There are a lot of options when it comes to retirement living for seniors, but the choice is often dictated by the type of care they need on a daily basis. 

Dr. Mary Norman, Medical Director at Highland Springs Retirement Community in Texas, helps break down the options.

One of the options is independent living, which includes places like retirement communities that offer a more hands-off experience.

"In independent living, you have a community of typically apartment type homes that are fully equipped with kitchens, and you have a vibrant community around you," Norman said. "You typically are doing your own cooking, your own cleaning." 

The second option is assisted living, where doctors can come to your loved ones and aides assist with simple tasks like monitoring blood sugar levels.

This option works well with seniors that only need some help in their daily tasks.

"You need some assistance with getting up in the morning and your medication reminders," Norman said.

The third option is skilled nursing, where nurses are available around the clock for medical assistance.

"You come from the hospital where you've just had a hip replacement for example," Norma said.  "It's a place to stay and get better and recover and get more intensive nursing care." 

Finally, there's long-term care for people who need help with dressing, feeding and bathing.  

"So for someone that may have had a stroke and requires a feeding tube for instance," Norman said.

Doctor Norman shares three key pieces of advice when it comes to choosing the right place for your loved ones.

First, ask about on-site security when talking with different retirement places.

"That provides a tremendous amount of comfort and reassurance to family members," Norman said.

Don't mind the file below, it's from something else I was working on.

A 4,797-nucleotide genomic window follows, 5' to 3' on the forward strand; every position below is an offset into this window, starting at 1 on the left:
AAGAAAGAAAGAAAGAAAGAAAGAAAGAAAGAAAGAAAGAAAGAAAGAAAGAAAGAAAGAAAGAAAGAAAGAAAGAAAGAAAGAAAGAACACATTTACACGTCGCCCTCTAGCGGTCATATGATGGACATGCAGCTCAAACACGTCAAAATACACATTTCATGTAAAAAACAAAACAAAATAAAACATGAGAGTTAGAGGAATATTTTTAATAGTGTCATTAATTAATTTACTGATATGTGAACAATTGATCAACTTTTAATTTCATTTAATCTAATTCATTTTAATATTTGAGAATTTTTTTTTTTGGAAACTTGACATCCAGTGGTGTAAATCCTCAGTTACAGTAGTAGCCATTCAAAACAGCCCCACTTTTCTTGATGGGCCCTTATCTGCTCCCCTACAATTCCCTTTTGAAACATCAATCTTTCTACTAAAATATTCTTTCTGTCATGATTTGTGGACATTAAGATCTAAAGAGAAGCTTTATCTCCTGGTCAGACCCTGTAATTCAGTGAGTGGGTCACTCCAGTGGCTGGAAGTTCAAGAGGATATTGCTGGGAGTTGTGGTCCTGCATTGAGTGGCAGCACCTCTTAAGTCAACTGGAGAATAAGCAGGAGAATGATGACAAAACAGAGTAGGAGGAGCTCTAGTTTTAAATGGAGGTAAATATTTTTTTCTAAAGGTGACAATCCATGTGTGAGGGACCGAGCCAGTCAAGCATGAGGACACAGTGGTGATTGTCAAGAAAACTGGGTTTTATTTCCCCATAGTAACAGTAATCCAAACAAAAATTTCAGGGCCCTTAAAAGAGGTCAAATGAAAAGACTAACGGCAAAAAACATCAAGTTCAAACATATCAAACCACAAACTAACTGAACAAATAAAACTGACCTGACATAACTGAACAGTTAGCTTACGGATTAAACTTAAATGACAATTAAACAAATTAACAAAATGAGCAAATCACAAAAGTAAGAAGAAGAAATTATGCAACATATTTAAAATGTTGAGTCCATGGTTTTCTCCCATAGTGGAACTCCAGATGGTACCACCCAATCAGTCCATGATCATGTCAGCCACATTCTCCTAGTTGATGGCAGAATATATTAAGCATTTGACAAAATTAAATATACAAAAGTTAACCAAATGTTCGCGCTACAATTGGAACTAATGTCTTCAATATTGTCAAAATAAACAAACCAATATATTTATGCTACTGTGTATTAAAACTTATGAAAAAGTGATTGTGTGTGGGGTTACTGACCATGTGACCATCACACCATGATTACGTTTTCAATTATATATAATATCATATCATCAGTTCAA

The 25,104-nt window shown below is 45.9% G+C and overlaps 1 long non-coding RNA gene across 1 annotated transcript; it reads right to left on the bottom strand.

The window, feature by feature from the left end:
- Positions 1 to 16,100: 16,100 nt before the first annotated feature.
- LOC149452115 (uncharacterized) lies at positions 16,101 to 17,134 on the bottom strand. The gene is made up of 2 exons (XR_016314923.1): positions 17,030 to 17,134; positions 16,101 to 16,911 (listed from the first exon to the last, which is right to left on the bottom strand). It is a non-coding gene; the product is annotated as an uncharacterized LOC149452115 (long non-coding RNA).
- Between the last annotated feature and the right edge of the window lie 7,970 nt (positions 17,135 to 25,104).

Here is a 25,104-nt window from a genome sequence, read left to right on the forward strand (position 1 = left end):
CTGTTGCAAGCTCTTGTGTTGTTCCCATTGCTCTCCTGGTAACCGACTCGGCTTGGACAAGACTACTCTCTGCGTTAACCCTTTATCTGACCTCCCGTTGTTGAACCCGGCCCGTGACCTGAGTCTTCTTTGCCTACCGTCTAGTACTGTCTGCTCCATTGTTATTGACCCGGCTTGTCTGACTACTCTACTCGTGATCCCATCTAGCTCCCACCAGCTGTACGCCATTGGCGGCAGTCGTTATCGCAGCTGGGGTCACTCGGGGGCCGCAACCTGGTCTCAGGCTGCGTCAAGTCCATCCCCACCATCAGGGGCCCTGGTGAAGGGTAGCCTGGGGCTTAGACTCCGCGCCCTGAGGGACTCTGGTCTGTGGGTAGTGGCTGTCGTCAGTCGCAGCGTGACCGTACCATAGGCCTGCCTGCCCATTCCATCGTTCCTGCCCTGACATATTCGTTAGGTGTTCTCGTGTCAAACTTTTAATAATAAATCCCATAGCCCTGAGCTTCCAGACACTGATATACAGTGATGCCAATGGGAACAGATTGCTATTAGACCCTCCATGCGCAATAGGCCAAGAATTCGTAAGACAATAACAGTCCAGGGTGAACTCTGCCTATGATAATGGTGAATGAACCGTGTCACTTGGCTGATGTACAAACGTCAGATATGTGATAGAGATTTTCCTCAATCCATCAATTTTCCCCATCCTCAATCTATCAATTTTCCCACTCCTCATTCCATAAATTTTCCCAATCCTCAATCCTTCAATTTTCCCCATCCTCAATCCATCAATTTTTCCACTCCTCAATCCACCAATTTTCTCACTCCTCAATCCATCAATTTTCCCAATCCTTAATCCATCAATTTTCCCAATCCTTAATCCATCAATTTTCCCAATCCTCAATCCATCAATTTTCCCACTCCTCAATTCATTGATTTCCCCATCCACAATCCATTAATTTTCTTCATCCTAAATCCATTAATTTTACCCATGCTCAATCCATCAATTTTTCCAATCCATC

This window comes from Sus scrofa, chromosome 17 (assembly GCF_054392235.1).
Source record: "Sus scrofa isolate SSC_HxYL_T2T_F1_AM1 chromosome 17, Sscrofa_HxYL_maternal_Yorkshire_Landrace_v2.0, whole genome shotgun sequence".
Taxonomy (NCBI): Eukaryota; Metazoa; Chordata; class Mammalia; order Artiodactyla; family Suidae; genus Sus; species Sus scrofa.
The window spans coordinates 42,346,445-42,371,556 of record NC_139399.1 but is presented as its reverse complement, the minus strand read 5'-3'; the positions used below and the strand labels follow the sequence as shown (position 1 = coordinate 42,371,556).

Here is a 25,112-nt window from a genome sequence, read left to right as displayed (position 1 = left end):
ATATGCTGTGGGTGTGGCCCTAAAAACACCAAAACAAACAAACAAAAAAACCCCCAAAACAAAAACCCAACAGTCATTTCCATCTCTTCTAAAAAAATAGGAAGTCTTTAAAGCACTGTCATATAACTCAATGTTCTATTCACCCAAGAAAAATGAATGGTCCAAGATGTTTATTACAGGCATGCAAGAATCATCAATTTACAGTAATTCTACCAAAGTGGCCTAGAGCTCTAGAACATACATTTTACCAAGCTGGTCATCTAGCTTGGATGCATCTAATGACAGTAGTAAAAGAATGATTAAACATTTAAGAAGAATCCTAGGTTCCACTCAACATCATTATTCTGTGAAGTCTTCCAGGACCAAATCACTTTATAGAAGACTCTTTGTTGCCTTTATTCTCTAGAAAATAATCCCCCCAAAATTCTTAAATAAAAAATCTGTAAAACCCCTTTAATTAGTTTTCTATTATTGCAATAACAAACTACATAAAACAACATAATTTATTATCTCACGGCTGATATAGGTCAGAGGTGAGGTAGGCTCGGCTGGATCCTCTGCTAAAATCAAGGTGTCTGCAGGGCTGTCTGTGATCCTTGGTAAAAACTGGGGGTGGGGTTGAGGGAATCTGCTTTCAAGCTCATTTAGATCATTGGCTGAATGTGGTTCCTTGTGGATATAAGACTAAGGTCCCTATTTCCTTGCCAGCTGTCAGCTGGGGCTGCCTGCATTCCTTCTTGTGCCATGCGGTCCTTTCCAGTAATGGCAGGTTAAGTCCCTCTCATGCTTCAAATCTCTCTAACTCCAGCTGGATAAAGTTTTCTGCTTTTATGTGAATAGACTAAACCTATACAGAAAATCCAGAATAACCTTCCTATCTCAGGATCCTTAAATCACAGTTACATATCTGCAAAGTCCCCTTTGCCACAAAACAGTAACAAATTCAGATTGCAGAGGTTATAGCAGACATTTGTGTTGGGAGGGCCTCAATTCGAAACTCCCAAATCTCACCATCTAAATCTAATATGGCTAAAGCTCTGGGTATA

Next, when it comes to cost, Norman says there is a huge range with what facilities charge families to take care of loved ones.

"Are you more dependent on a monthly cash flow where you might benefit more from a monthly fee or have you sold your home and do you have this refundable deposit that you can put down into a continued care type retirement community and pay a lesser amount on a monthly basis," Norman said.

Be very specific about your loved ones' needs because that will influence the price tag. Norman says rates go up depending on the size of the place, its location, and type of assistance that mom and dad need.

Doctor Norman's number one piece of advice - tour facilities yourself.

"What does it feel like when you walk through? Is this a place of love and joy? How is the staff interacting with the residents? This is going to be your loved ones' home," Norman said.

AARP says there is long-term care insurance. Long-term care insurance covers many of the costs of a nursing home, assisted living or in-home care — expenses that aren't covered by Medicare.  

However, policies can be expensive. Look for one with flexible options, if you can afford to do so.